A dispute over the narrow, winding road that leads to a 110-acre Boy Scout camp in Rustic Canyon overshadowed a ceremony Thursday to mark the opening of the facility to the public on a reservation-only basis.
One neighbor used her car to briefly block a busload of visitors as a protest against the arrangement. Another raised the matter with Scout officials inside the camp lodge before the ceremony began.
The disagreement centers on the concerns of the two families who live nearest the camp. They fear that general use of the road could lead to loss of privacy, increased crime and fire hazards.
And the dispute eventually may cause trouble for anyone not officially associated with the Scouts to gain entry to the camp.
Though much of the nearly three-mile-long road belongs to the state, the first 900 feet are owned by architect Paul S. Hoag, who has lived on the street for 17 years.
He is angry about the prospect of added traffic on his stretch of pavement. "My road is not open to the public, and I want that very clear," Hoag said in a telephone interview.
His portion is easy to identify. It is flanked on either side by yellow posts, with a message painted on the pavement: "Private Road." Five speed bumps are in place, along with one sign prohibiting motorcycles and another forbidding smoking.
At the end of Hoag's property, the speed bumps and warning signs end. The road curves along hillsides and ridges to the camp entrance.
The Scouts have a legal right to pass over the Hoag's part of the road, under an easement granted to the organization in 1938. But "there's a difference between Scout groups and the general public," Hoag said.
Hoag said he was "astounded" to read in The Times last week about an unusual bargain struck by the Scouts and the state Santa Monica Mountains Conservancy that would allow limited public access to the camp.
The conservancy paid for $250,000 worth of repairs to the camp's sewage and water systems, and to the roadway leading to the facility, which the Scouts have operated since 1941. The road was washed out by floods after a 1979 fire.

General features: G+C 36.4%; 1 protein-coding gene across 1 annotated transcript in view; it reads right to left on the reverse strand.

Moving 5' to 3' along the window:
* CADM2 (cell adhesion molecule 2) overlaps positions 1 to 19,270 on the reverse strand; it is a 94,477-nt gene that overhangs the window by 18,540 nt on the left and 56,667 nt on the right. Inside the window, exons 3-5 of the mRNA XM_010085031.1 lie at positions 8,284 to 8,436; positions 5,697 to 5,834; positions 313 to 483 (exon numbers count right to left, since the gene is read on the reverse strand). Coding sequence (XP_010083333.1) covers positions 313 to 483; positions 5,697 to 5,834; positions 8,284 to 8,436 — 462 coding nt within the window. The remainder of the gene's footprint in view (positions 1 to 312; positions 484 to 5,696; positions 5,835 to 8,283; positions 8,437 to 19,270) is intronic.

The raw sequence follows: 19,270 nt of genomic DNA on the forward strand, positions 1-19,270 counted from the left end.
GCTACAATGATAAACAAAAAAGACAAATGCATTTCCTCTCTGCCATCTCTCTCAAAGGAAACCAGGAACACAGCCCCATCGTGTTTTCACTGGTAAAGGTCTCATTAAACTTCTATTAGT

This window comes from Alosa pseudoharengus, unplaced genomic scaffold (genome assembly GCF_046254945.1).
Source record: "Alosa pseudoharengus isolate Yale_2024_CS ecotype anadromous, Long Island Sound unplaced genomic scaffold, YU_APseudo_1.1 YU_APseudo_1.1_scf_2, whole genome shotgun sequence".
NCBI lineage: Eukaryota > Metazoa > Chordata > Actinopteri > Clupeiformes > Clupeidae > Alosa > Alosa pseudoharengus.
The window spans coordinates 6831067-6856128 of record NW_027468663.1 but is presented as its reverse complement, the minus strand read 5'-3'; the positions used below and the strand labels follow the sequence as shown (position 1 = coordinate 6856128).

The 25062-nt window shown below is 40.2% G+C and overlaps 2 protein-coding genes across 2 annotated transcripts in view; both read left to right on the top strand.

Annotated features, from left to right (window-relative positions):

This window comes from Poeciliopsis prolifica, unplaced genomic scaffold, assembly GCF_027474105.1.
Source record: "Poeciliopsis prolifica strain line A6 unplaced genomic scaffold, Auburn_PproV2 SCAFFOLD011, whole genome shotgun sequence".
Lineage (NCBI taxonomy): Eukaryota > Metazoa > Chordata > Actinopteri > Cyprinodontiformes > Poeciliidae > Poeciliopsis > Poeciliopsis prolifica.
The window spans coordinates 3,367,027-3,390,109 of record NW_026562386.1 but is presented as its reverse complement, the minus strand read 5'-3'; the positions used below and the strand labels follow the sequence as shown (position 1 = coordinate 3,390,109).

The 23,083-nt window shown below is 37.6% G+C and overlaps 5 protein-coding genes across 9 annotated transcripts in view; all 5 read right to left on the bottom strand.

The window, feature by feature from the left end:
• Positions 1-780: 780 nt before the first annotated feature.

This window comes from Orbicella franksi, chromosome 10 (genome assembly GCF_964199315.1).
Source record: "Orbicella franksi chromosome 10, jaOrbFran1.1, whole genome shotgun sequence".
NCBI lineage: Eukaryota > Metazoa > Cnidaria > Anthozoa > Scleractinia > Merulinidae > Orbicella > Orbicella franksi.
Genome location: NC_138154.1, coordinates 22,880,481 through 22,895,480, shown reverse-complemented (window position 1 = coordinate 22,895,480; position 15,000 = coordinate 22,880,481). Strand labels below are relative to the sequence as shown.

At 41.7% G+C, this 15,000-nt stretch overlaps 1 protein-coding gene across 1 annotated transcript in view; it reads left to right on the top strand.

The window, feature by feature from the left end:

In exchange for the improvements, the Scouts agreed to make the camp's accommodations for 400 available to any group that reserves space in advance during 80% of weekend time over the course of each year. Reservations are made by telephoning the Scouts' Western Los Angeles County Council, based in Sherman Oaks.
The remaining 20% of weekend time each year will be kept for exclusive Scout use.
The Scouts also will have total use of the camp for two full weeks during the summer, said Clarence Barton, assistant Scout executive for the council. Otherwise, reservations for camping during the week will be accepted from any group, Barton said.
Many of the nearby residents, north of Sunset Boulevard and east of Pacific Palisades, said they did not mind public use of the camp on a reservation-only basis. No signs advertising the camp will be placed on Sunset or other heavily traveled roads, said conservancy spokeswoman Laura P. Young.
But to Hoag, who has lived for 17 years at the fringe of the community along the roadway to the camp, the change means a loss of privacy. "I can't believe that such things can be done to me," he said.
Added his stepson, Dan Padgett: "They're taking our private driveway and making it a public thoroughfare, and they're not proposing to compensate us in any way, shape or form."
The two men said their family and guests have been plagued by car break-ins.
Padgett said he was particularly worried that the Los Angeles Unified School District would use the Scout camp.
"I have a hard time with a bunch of inner-city kids being bused through our neighborhood, because of all the crime there has been in the neighborhood," he said. "They might come back the next time around. They go back, get in their cars and come back."
Fire and Traffic Concerns
Another neighbor, Arlene Fink, said her major worries are about fire and traffic safety because the road is so narrow.
She said traffic jams leading to the camp could prevent fire engines from reaching a blaze at the camp or along the hillsides during the dry season. And she said an automobile at the bottom of one gully along the road is proof that drivers have trouble negotiating the curves.
She used her Toyota Cressida to make her point about the road's size. When the first busload carrying guests to the ceremony swung onto the drive, Fink's car was parked alongside her house. The bus couldn't get past.
'Not Illegally Parked'
"I was not illegally parked. I did that on purpose. I was 18 inches from the side of the road," Fink said. "If that (bus) were a fire truck, it couldn't get through."
When passengers from the bus knocked on her door--with one man who refused to give his name shouting that she was "an idiot"--Fink moved her car out of the way.
Fink's concerns were reinforced before the bus had gone another mile, however. Passengers pleaded with the driver to stop and let them off.